Key Takeaway: Amidst all the technological innovations and global connectedness around us, we tend to fall into the traps of consumerism and materialism, which are manifestations of worldliness, a tool by the devil to lure us away from God. We ought to live simple lives and let go of worldly joys in favor of true joy found in God and His will.
The latest high-end smartphone. A high-performance sports car. An expensive pair of iconic sneakers or basketball shoes.
All very “prestigious” (or status symbols), all very costly.
The first may be replaced in six months. The second may fuel road rage from accidents or simple recklessness from hubris. The third may not even be used so much.
Do we really want that?
Technology and globalization today have far- and wide-reaching benefits. Innovations abound here and there so much that innovation is crucial for survival today. Creative freedom has made the marketplace grow a hundredfold from what it was several or so decades ago. Current income inequality and poverty notwithstanding, humanity in general has become steadily wealthier over the centuries, allowing more and more people access to goods and services they would never have dreamed of. All thanks to technology and globalization.
But with all these achievements by humanity come unpleasant side-effects. We get drawn in into consumerism, made even more irresistible by annoyingly effective, perhaps shrewd, marketing by companies here and there who may care to some degree about their stakeholders but may mostly care most about their shareholders by taking advantage of – or creating – the demand in their market. To a certain extent, this is good, as both consumer and business benefit. But consuming for its own sake, and making money for its own sake – there we have a problem. In the rush for the latest or most expensive product, people sometimes stretch themselves beyond normal – only to repeat the process again the following year. It’s exhausting, if you ask me.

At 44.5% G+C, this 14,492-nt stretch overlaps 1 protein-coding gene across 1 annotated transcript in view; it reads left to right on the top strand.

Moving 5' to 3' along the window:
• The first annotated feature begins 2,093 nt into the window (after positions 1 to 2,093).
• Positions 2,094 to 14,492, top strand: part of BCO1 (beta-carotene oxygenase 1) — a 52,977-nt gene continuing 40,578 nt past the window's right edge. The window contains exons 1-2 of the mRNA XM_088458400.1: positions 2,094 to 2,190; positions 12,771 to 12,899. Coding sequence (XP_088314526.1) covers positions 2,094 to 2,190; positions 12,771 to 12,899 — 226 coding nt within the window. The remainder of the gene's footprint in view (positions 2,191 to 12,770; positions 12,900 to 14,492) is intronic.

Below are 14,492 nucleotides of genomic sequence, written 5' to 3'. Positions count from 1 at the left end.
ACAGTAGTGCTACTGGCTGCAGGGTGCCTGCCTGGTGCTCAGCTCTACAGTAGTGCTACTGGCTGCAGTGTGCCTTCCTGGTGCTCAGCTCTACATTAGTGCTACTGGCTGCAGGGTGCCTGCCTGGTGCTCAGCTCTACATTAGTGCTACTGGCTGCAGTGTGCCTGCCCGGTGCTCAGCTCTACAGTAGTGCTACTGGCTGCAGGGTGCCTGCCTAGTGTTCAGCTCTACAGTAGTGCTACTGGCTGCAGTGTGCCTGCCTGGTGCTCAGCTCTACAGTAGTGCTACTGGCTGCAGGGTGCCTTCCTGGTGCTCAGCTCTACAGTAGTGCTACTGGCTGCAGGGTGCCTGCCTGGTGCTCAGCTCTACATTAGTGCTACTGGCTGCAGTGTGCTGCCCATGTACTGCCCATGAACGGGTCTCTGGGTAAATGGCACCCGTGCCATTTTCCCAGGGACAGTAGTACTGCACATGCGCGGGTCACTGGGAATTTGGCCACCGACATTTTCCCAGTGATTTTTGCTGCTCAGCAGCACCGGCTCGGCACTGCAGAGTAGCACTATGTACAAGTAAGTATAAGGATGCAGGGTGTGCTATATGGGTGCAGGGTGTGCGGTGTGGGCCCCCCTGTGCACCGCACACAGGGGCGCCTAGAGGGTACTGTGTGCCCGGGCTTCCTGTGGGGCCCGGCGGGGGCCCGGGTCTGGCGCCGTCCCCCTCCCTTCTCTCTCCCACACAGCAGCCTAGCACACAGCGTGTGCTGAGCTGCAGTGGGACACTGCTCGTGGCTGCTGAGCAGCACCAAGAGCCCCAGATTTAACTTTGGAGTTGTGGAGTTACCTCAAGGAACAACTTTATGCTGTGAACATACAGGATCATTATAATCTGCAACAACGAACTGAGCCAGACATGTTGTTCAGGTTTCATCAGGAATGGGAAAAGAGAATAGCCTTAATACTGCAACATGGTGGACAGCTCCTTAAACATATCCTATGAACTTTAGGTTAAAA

And, do we really need those things? Buying a high-end smartphone once to be able to avail of its features for increased connection and productivity is one thing. Replacing it at barely a year old for a marginally better one is another. If the phone needs to be replaced because it is malfunctioning, that is entirely understandable – expected, even. But for the sake of the desire to have the latest and spec-heaviest all the time, I question that.
I have a friend who is very wealthy. However, most of said wealth goes into investment or on food. Except for the occasional splurge on books (my friend and I are notorious bibliophiles), he lives a relatively simple life, consuming for the sake of utility. More on this later, but for now, I want to talk about simple living.
As the son of a carpenter, Jesus actually lived a relatively comfortable middle-class life growing up. However, during His three-year ministry, He lived a simple – but blessed – life, shunning luxuries for the sake of the promotion of His cause: the love of God for humanity. In the Gospel according to Matthew, Jesus said that one “cannot serve God and wealth” (6:24, NASB). To enter the Kingdom of Heaven and thus enjoy eternal life with the Father, Jesus warns against worldliness and the pursuit of wealth for its own sake. Wealth, on the contrary, should be our servant, meaning we should use it in a responsible manner – not let it use us and end up dictating how we run our lives in the process.
In living simply but purposefully, Jesus found true wealth: the joy in serving God, and truly earning His place at the right hand of the Father. As He teaches, we should store our wealth not on earth where they are prone to theft and decay, but in Heaven where they are not prone to such.
Now, in the world we live in today, how do we start accumulating our treasures in heaven?
The keyword lies in the preceding paragraph, and a word I am trying to live out without overusing or misusing: purpose. The very first thing to be done is to repurpose our whole being towards serving God. To trust in His will. To have faith that He will provide for us. To commit to living a life revolved around Christ, and only for God’s greater glory. That is what we must accept and do, first and foremost.
Upon doing so, we will discover what we truly desire, and also be granted the strength to let go of things (the meaning of the word being on so many levels) that we think we want, but are actually earthly obstacles to true happiness. Worldliness, a tool of the devil to lure us away from God, is just that: a lure. An unnecessary distraction that takes up our time and energy, so that when we finally emerge from it (if we do emerge at all), we have neither the time nor the energy for the things that truly matter.
Of course, it is all easier said than done – anything is – but the discussion I will be laying out in the follow-up post should – I hope – prove to be the final shove of encouragement to jump off the cliff of worldly joy and onto the beach of true joy.